I remember the days when people used to write something–a novel, a newspaper column, whatever–and it stood. Absent some blatant factual error, what you read was what you got.
The same used to be true about what people said, particularly famous people, who speak a lot, in public, with people listening. You researched your topic, you wrote your speech, knowing people would hear it, and you tried to be as accurate as possible.
Somewhere these tenets of publication changed. Society now seems to be running on a paper-towel roll philosophy: whatever is said today, if someone attacks it, you tear off the next sheet and apologize, and try again.
The 2008 presidential campaign has been rife with these episodes. Hillary with her Bosnian landing field, Obama and his “bitter” Pennsylvania voters, McCain as well, and all their staff people shooting off their mouths left and right, coming in as soon as a criticism is made with a “Oh, gee, we’re sorry, we misspoke.”
And there, in the public confessional, they say their Hail Marys, or whatever penance is necessary, and then the campaigns move on to their next outrageous attack–that they’ll withdraw as soon as someone speaks up.
(Don’t even get me started on Bill Clinton and his tilting windmills. Or the current president, for that matter. I wouldn’t believe anything either of them said at this point.)
Aren’t these people supposed to inspire confidence, instead of undermining it? With all their advanced degrees from prestigious universities, shouldn’t the rest of us be able to feel like they know what they’re doing? That they think before they speak? That they know the difference between the truth and a lie?
I’m equally disturbed about several blogs I’ve read lately about readers forcing a publisher or author to change their work. Like the postThe Jungle Book, for example, Amanda Marcotte’s effort to turn her successful blog platform into a launching place for the book It’s a Jungle Out There: The Feminist Survival Guide to Politically Inhospitable Environments. This is what all the publishers and agents are telling us writers to do, when we go to conferences. So she did. But then women of color protested the illustrations from classic comic books, which showed a blonde woman battling assorted evils, and an “undifferentiated brown horde.”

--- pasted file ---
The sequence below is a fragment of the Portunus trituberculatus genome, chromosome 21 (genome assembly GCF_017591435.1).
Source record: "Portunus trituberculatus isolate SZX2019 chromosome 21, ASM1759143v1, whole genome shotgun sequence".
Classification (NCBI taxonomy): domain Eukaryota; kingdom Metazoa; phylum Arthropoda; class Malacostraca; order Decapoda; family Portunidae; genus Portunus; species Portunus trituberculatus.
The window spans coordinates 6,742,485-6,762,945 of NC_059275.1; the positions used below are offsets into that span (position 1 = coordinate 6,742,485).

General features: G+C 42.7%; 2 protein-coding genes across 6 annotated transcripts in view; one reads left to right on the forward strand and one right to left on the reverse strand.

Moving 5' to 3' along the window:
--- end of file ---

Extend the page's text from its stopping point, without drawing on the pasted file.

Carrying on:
So, does Marcotte say, I know my audience and this is my book, if you don’t like it, don’t read it? No. According to The Root, “the publisher posted an apology on its Web site and announced they would change the illustrations in any subsequent print runs of the book. Marcotte apologized as well, on Pandagon.”
So here we have the functional equivalent of all these big-name stars (Can we say Sharon Stone in China any more? I don’t think so.) who do something people don’t like, then fall all over themselves to apologize. Just before they go into rehab and emerge shiny-new. So, the author and publisher apologized, CHANGED THE MATERIAL despite their previous satisfaction, and that’s the end, right?
No. From The Root: “The more Seal Press and Marcotte tried to make amends, the more voices rose telling them just what was missing from their apologies; each renewed charge would spark new, and newly misbegotten, explanations or apologies.”
My question is, why did all these people, some of whom I’m sure had never even read the material in question, have the right to demand changes anyway? It wasn’t their work. They may not have agreed with it, but then don’t read it! I mean, how ridiculous is this? Does this open the door to demanding from the Melville estate that Moby Dick be rewritten because whaling is barbarous? Or that someone redraft Mark Twain’s Huckleberry Finn for all the reasons they won’t let it be taught in school any more?
Technological advances have made our world a little smaller and more intimate. We can hear campaign speeches 24-7, or read about them online. We can discuss public acts by public people with others around the globe. We have an opportunity to weigh in with our opinions on just about anything, still, as long as you stay clear of Homeland Security.
I believe this sharpens up certain rights and responsibilities. Speakers/publishers have the obligation to guard their words to make sure they are true and accurate–the first time. Readers/listeners have the right to consider the words and decide whether to accept them as given. But I don’t think the reader/listener ever gains the right to control that content. Content belongs to the author. Authors are entitled to opinions. Authors say what they have to say. Take it–or leave it. But don’t fix it.
Causes Barbara Mountjoy Supports
Human Rights Campaign